Sue Branford

Brazil: Recolonising a continent May 2016

Sue Branford examines the past failures and future prospects of the left in Brazil in the face of a concerted US-backed right-wing offensive

From Greece to Brazil: the challenge of forging a socialist alternative August 2015

Sue Branford introduces a debate on the fate of Brazil’s Workers’ Party by drawing some parallels with today's Syriza

Ructions in Rio July 2013

The scale of the protests rocking Brazil took everyone by surprise - even the demonstrators themselves. Sue Branford and Hilary Wainwright investigate where they came from and where are they going

Back to Rio September 2011

Sue Branford looks at Brazil’s unsustainable development – and the potential for a new direction

War on Want: Poverty is political March 2011

On the occasion of War on Want’s 60th anniversary, Sue Branford looks at the turbulent history of this uniquely left-wing charity

Lula’s legacy October 2010

Sue Branford asks what Lula has delivered in his eight years in power

The great global land grab November 2009

The global food crisis has prompted various rich countries to start buying up land in the poorer world to secure their food supplies. As well as affecting domestic food supplies in the countries affected, Sue Branford says it could be a time bomb for the world's ability to cope with climate change

An exception to Lula’s rule March 2009

The movement of landless workers in Brazil is unique in resisting co-option by the Lula government and has retained an impressive self-reliance and independent politics. For Sue Branford it is a beacon for the left worldwide. Here she explains why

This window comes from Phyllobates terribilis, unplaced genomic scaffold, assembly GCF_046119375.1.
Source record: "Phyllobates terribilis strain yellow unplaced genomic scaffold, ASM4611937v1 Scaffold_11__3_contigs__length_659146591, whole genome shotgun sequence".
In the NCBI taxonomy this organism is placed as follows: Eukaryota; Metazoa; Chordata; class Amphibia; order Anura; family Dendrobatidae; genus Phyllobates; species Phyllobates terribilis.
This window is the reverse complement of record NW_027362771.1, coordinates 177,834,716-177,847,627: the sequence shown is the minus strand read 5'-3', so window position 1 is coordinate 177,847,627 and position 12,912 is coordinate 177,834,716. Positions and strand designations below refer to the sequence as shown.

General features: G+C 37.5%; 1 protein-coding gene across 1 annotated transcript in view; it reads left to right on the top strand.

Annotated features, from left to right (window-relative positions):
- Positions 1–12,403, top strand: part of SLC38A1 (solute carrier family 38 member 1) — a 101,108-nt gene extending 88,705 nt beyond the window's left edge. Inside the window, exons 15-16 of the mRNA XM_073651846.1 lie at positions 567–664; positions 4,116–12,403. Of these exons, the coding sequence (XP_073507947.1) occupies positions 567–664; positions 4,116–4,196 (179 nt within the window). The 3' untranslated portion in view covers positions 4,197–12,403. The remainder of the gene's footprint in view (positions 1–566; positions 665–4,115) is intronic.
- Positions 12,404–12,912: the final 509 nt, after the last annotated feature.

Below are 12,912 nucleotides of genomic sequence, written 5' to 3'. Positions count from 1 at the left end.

Through gritted teeth October 2006

The former head of Brazil's biggest development bank says the government is 'practising the most brutal policy of wealth and income concentration on the planet'. So what does it mean for the onetime hope of the left, President Lula, in this month's election?

Forget about Lula? December 2004

Brazilian president Luiz Inacio 'Lula' da Silva has failed to implement the radical reforms expected in the wake of his 2002 election victory. So what went wrong? Should Lula's Workers' Party no longer be thought of as a left-wing force? And where does Brazil go from here? Alfredo Saad-Filho and Sue Branford discuss

Lula critics expelled from Brazilian Workers Party February 2004

When Brazilian president Luiz Inacio Lula da Silva addressed January's Summit of the Americas in Monterrey, Mexico, his words were music to activist ears. Neo-liberalism, he said, was "a perverse model that mistakenly separates the economic from the social, stability from growth, responsibility from justice". "We in Brazil have begun the war against hunger," he continued. "The starving cannot wait."

Crunch time for Lula October 2003

"We are following the example given to us by Lula," said Joao Paulo Rodrigues - one of the leaders of Brazil's powerful Landless Movement (MST). "He taught us how to organise the people and to struggle. He is our reference point." Rodrigues was addressing thousands of people marching for agrarian reform in Pontal do Paranapanema, a huge area of disputed land to the extreme west of the state of Sao Paulo. He was defending the MST against accusations of "lawlessness" made by enraged landowners.

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